Autism presents its own set of vulnerabilities. Safety becomes a big issue for someone with autism because of challenges with sensory issues, communication, and challenges with situational awareness, and recognizing danger. Sensory processing challenges can put children with autism in situations that are not safe, without realizing it. For example, a child who is sensitive to loud noises that others may not notice as loud may run from sounds into a dangerous situation such as a busy street. A child with autism who is nonverbal may not be able to communicate if they are lost or identify themselves to a first responder. A child with autism may have difficulties identifying if someone is a safe adult or a dangerous stranger.

Safety is not a skill that comes naturally to individuals with ASD. Children with disabilities are at a greater risk than neurotypically developing children. They may engage in wandering or elopement behavior due to their lack of safety awareness. They may want to play in the water, but they do not know how to swim. Their lack of swimming skills will not stop them from entering the water, which may lead to drowning.

Key Terms in this Chapter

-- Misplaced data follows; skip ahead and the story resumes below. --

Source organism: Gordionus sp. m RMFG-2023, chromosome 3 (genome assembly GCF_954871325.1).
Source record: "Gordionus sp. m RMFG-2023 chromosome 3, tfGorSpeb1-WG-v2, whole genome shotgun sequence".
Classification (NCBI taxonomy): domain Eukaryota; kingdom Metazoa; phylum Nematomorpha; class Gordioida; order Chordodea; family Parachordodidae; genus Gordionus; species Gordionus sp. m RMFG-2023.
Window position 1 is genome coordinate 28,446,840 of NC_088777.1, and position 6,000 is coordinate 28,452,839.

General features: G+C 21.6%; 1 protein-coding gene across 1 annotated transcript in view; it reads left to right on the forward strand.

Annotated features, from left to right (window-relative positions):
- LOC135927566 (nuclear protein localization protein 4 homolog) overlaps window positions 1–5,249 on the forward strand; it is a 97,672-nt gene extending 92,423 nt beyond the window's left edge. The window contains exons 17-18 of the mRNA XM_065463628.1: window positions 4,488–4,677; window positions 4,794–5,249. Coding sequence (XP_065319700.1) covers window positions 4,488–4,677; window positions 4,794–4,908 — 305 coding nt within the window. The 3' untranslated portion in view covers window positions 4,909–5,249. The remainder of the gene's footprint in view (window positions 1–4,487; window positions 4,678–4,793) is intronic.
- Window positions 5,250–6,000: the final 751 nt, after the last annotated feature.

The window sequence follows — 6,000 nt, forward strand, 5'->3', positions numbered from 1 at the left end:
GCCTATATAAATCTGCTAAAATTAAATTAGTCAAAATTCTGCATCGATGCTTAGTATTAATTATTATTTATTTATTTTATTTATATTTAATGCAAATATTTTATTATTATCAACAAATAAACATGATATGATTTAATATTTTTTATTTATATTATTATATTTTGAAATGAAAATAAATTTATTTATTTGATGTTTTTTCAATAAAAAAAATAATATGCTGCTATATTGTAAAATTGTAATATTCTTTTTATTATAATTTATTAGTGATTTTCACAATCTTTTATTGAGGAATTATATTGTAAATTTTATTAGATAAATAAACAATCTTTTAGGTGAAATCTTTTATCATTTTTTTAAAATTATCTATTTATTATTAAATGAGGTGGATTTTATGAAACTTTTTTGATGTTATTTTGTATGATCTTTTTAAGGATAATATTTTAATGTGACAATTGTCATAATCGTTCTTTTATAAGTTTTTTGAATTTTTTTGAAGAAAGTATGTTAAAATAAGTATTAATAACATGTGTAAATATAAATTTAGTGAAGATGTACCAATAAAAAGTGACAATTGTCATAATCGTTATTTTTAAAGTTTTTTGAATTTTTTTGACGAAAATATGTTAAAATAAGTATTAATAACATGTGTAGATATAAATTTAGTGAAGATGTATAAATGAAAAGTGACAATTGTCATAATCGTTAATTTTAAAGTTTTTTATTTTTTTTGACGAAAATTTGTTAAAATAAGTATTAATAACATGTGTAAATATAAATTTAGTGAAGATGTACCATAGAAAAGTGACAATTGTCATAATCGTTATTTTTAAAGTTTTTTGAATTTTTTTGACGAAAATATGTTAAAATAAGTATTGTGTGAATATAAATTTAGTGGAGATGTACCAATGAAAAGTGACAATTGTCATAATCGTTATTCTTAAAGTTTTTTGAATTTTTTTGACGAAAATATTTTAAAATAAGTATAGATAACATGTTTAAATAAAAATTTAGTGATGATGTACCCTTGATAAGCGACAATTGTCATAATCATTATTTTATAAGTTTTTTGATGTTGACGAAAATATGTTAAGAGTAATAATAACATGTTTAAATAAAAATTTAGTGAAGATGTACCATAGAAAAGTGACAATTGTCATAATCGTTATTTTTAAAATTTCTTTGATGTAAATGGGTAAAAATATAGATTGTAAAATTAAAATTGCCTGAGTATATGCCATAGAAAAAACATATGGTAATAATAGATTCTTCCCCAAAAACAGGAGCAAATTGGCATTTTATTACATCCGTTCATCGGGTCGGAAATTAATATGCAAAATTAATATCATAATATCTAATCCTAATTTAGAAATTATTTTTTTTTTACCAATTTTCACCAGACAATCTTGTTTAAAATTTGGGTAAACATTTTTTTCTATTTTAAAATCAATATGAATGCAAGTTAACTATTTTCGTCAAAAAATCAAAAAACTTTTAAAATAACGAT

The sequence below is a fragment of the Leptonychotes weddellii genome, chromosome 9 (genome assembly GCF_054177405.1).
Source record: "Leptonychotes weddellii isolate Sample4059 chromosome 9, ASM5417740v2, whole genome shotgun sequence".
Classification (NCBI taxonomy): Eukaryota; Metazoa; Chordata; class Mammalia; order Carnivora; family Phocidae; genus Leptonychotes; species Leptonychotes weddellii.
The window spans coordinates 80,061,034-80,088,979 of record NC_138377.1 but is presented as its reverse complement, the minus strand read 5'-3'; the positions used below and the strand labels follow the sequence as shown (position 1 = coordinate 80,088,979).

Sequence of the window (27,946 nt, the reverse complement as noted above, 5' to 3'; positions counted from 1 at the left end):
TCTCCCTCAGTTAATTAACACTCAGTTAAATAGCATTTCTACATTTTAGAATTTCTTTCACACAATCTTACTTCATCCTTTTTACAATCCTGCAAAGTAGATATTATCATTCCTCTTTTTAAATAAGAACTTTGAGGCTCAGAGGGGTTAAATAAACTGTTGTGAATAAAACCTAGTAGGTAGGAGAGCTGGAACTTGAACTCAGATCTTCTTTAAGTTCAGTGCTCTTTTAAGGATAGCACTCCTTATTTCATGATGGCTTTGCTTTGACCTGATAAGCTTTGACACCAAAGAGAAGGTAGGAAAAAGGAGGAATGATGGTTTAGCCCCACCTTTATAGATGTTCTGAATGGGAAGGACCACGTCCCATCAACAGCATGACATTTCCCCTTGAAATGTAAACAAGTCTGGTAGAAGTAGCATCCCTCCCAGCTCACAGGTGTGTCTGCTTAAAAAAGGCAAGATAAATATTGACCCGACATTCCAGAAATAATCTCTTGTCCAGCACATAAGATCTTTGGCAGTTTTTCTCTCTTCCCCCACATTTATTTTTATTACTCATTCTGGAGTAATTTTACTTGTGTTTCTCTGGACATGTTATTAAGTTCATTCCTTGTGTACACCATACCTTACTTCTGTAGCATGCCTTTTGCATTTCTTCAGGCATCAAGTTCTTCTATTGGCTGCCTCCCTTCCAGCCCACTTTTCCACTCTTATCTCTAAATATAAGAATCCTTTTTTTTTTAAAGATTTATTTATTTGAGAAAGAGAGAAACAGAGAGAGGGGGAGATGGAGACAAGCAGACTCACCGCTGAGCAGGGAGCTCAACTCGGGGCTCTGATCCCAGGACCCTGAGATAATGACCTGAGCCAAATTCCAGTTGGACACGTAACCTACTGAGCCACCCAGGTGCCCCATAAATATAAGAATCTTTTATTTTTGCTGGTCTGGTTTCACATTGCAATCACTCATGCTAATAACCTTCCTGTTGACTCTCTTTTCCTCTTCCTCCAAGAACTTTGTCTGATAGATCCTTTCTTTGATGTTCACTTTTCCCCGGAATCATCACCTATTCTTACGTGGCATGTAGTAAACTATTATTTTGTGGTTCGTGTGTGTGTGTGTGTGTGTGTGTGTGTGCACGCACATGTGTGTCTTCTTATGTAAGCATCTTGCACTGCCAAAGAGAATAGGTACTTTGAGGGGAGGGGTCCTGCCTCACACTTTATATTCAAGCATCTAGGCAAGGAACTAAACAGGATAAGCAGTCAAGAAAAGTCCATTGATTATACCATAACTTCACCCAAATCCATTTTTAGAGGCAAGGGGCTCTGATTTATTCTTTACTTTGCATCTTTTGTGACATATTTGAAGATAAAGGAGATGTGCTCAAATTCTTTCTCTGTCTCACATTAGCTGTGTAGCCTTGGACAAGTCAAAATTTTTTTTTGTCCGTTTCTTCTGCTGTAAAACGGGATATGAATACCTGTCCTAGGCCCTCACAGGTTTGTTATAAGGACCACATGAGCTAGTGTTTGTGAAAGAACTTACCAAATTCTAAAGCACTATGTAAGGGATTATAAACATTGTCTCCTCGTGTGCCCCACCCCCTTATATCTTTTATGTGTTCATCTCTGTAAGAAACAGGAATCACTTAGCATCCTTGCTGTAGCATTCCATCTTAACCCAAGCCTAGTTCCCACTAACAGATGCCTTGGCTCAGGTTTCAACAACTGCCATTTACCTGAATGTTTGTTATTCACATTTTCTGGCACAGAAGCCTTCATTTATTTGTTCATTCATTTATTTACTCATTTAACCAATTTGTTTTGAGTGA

Behavior Skills Training: A training technique that incorporates four key ingredients: instructions, modeling, practice, and feedback.

AAC Device: An augmentative and alternative communication (AAC) device. The term AAC device is often used interchangeably with terms like speech-generating device (SDG) or assistive communication device or simply communication device. AAC devices help users to communicate through a combination of words, sentences, and images that the device then “says out loud.” Additionally, users can also communicate by typing or drawing, sharing pictures and videos, or even repeating words they hear out loud.

Self-Stimulating Behaviors: Stereotypy or self-stimulatory behavior refers to repetitive body movements or repetitive movements of objects. These movements are used solely to stimulate one's senses. This behavior is common in many individuals with developmental disabilities; it appears to be most common in children and adults with autism.